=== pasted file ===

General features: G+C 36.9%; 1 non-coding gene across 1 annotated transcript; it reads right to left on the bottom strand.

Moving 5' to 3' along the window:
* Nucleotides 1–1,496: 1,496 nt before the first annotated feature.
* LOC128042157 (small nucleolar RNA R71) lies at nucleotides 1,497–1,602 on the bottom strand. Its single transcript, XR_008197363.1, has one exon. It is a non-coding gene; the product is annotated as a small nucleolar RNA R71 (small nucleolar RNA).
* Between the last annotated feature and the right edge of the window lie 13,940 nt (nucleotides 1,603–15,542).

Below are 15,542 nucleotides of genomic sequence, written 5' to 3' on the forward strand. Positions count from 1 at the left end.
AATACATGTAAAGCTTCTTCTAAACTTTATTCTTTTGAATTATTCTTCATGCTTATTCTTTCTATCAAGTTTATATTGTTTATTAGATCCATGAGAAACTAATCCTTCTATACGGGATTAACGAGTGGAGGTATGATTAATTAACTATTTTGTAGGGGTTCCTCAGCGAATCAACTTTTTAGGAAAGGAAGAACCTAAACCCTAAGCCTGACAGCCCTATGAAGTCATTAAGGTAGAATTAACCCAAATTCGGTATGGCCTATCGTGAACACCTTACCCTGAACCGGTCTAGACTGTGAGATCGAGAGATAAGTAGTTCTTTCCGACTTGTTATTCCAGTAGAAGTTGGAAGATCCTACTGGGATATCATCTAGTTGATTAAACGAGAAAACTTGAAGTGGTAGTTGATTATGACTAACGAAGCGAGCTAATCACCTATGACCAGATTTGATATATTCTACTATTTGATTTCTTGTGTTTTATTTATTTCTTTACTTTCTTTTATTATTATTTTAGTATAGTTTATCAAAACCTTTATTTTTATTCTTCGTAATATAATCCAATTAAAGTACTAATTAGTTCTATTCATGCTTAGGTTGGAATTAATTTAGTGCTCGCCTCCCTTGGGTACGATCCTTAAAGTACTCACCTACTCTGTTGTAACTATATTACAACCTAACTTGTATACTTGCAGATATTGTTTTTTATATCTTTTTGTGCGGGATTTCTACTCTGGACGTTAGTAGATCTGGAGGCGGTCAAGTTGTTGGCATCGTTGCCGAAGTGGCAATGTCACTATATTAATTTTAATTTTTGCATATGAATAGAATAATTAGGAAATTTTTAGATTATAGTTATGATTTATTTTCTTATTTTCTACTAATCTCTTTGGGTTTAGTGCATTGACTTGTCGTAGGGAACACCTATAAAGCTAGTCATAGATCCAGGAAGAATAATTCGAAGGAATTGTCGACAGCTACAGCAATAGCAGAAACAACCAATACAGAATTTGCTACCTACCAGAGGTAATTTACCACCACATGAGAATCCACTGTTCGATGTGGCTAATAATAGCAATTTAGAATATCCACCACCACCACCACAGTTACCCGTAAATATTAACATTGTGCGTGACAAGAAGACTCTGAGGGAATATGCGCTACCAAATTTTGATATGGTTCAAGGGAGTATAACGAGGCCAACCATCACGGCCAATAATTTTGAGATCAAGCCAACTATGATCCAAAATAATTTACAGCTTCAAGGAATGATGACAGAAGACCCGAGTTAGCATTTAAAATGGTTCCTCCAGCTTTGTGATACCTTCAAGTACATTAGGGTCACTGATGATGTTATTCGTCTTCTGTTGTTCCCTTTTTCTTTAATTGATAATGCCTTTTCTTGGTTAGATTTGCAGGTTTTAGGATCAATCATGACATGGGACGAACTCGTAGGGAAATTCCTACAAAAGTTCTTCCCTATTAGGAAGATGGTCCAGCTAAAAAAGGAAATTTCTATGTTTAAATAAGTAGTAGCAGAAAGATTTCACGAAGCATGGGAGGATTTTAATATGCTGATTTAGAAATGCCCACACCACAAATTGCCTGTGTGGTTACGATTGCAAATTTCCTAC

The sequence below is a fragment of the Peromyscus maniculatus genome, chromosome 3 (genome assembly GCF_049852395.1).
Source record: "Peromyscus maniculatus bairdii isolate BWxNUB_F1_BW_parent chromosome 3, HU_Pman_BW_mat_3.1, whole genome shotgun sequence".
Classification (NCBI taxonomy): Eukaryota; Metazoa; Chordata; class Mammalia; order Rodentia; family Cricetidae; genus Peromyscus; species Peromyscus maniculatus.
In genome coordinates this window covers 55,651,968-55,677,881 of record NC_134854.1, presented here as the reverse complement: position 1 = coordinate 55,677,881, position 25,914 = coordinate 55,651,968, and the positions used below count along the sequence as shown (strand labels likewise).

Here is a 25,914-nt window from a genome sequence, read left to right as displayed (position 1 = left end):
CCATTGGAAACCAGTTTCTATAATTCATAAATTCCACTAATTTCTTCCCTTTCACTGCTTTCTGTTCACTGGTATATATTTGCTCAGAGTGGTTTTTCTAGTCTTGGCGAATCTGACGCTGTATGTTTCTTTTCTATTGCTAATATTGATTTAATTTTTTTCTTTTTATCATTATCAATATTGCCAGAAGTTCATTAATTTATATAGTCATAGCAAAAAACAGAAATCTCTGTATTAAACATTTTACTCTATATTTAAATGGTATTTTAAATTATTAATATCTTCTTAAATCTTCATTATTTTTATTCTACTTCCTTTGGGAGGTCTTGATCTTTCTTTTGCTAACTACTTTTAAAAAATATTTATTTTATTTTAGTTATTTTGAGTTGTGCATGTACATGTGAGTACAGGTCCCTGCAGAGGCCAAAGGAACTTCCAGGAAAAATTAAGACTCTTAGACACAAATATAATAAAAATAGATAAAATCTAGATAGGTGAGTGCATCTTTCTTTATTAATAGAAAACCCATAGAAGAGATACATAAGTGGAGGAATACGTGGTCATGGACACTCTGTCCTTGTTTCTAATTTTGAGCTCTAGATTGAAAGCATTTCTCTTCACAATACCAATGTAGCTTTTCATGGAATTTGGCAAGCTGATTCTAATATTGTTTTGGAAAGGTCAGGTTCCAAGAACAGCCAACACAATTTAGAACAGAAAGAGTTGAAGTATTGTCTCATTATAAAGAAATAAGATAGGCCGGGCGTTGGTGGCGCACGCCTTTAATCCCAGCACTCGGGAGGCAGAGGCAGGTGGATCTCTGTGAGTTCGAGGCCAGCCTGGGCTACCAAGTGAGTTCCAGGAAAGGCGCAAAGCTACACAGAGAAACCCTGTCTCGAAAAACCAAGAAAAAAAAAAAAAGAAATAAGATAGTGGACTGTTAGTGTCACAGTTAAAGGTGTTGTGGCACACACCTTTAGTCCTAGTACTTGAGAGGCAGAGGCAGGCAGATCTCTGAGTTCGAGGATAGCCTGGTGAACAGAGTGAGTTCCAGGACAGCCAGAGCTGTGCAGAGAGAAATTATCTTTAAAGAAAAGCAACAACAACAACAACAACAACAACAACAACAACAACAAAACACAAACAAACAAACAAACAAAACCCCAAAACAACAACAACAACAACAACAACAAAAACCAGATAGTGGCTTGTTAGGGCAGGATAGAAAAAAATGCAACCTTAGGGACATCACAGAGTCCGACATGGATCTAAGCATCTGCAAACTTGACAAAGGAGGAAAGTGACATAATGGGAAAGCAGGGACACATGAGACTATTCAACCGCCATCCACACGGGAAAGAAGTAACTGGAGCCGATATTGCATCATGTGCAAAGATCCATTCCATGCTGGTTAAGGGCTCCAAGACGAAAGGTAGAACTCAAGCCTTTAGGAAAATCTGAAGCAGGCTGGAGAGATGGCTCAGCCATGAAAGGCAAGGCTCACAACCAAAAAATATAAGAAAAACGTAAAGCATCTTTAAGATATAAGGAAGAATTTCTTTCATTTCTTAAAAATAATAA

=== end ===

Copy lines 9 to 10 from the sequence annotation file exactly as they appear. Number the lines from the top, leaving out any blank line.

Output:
Source record: "Peromyscus maniculatus bairdii isolate BWxNUB_F1_BW_parent chromosome 3, HU_Pman_BW_mat_3.1, whole genome shotgun sequence".
Classification (NCBI taxonomy): Eukaryota; Metazoa; Chordata; class Mammalia; order Rodentia; family Cricetidae; genus Peromyscus; species Peromyscus maniculatus.